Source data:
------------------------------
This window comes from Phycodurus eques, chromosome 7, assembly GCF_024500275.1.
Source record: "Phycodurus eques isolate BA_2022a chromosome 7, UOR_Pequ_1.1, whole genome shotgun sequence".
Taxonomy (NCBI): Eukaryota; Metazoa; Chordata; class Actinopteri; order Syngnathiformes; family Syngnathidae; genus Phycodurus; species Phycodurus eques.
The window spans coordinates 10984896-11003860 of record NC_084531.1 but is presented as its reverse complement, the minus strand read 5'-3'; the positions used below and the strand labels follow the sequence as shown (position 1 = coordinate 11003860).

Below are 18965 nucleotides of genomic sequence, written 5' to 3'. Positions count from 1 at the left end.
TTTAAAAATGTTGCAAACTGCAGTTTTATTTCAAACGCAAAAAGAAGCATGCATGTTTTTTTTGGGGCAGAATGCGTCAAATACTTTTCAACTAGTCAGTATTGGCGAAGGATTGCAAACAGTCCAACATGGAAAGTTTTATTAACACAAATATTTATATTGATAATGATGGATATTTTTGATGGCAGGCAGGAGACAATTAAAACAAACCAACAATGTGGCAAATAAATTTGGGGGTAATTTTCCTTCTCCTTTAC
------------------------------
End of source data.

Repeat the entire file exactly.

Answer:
This window comes from Phycodurus eques, chromosome 7, assembly GCF_024500275.1.
Source record: "Phycodurus eques isolate BA_2022a chromosome 7, UOR_Pequ_1.1, whole genome shotgun sequence".
Taxonomy (NCBI): Eukaryota; Metazoa; Chordata; class Actinopteri; order Syngnathiformes; family Syngnathidae; genus Phycodurus; species Phycodurus eques.
The window spans coordinates 10984896-11003860 of record NC_084531.1 but is presented as its reverse complement, the minus strand read 5'-3'; the positions used below and the strand labels follow the sequence as shown (position 1 = coordinate 11003860).

Below are 18965 nucleotides of genomic sequence, written 5' to 3'. Positions count from 1 at the left end.
TTTAAAAATGTTGCAAACTGCAGTTTTATTTCAAACGCAAAAAGAAGCATGCATGTTTTTTTTGGGGCAGAATGCGTCAAATACTTTTCAACTAGTCAGTATTGGCGAAGGATTGCAAACAGTCCAACATGGAAAGTTTTATTAACACAAATATTTATATTGATAATGATGGATATTTTTGATGGCAGGCAGGAGACAATTAAAACAAACCAACAATGTGGCAAATAAATTTGGGGGTAATTTTCCTTCTCCTTTAC